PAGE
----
Weismann, August

Weismann, August ouˈgo͝ost vīsˈmän [key], 1834–1914, German biologist. He taught zoology at the Univ. of Freiburg from 1866 to 1912. He is known as the originator of the germ-plasm theory of heredity. His doctrine, formerly called Weismannism, stresses the unbroken continuity of the germ plasm and the nonheritability of acquired characteristics. His works include The Germ-Plasm (1892, tr. 1893) and a series of essays translated into English as Essays upon Heredity and Kindred Biological Problems (2d ed., 2 vol., 1891–92).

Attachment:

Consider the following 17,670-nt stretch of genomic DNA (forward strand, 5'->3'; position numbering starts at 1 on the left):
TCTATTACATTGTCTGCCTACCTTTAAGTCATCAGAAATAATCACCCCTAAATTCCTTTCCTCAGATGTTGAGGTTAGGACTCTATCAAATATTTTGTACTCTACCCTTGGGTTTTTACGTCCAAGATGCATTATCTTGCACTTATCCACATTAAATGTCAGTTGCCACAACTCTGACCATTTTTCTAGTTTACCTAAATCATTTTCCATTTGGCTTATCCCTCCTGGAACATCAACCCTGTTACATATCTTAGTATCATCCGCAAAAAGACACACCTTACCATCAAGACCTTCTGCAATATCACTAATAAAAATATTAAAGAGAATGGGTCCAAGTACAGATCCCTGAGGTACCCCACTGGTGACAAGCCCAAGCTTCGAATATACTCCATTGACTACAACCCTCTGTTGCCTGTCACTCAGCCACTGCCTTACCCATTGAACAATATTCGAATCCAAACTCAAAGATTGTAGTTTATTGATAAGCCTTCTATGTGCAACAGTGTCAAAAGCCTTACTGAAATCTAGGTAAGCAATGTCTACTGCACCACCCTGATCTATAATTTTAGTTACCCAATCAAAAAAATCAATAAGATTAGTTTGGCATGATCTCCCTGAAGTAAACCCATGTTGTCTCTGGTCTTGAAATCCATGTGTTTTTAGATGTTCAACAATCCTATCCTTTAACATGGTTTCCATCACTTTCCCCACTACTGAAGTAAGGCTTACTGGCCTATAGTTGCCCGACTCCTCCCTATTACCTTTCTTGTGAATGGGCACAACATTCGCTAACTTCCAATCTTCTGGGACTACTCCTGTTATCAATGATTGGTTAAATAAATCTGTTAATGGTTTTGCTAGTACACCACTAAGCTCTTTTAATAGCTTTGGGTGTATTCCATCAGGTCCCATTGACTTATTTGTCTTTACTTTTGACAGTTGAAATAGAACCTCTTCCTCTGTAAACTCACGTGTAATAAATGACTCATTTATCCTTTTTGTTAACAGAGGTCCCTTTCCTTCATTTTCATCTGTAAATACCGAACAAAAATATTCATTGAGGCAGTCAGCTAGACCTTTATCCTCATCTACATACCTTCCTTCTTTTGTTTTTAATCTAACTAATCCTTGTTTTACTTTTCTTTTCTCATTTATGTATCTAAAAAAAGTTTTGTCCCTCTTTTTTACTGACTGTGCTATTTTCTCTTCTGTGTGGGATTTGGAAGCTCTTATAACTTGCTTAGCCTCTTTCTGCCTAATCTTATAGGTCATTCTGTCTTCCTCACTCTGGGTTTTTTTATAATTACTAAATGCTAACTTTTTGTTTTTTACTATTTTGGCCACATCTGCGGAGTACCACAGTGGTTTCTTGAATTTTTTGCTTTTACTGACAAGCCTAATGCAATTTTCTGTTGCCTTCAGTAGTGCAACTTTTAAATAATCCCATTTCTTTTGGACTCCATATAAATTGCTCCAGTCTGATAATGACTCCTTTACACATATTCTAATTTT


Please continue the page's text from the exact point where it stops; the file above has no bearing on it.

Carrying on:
See G. J. Romanes, An Examination of Weismannism (1903).

The Columbia Electronic Encyclopedia, 6th ed. Copyright © 2023, Columbia University Press. All rights reserved.

See more Encyclopedia articles on: Genetics and Genetic Engineering: Biographies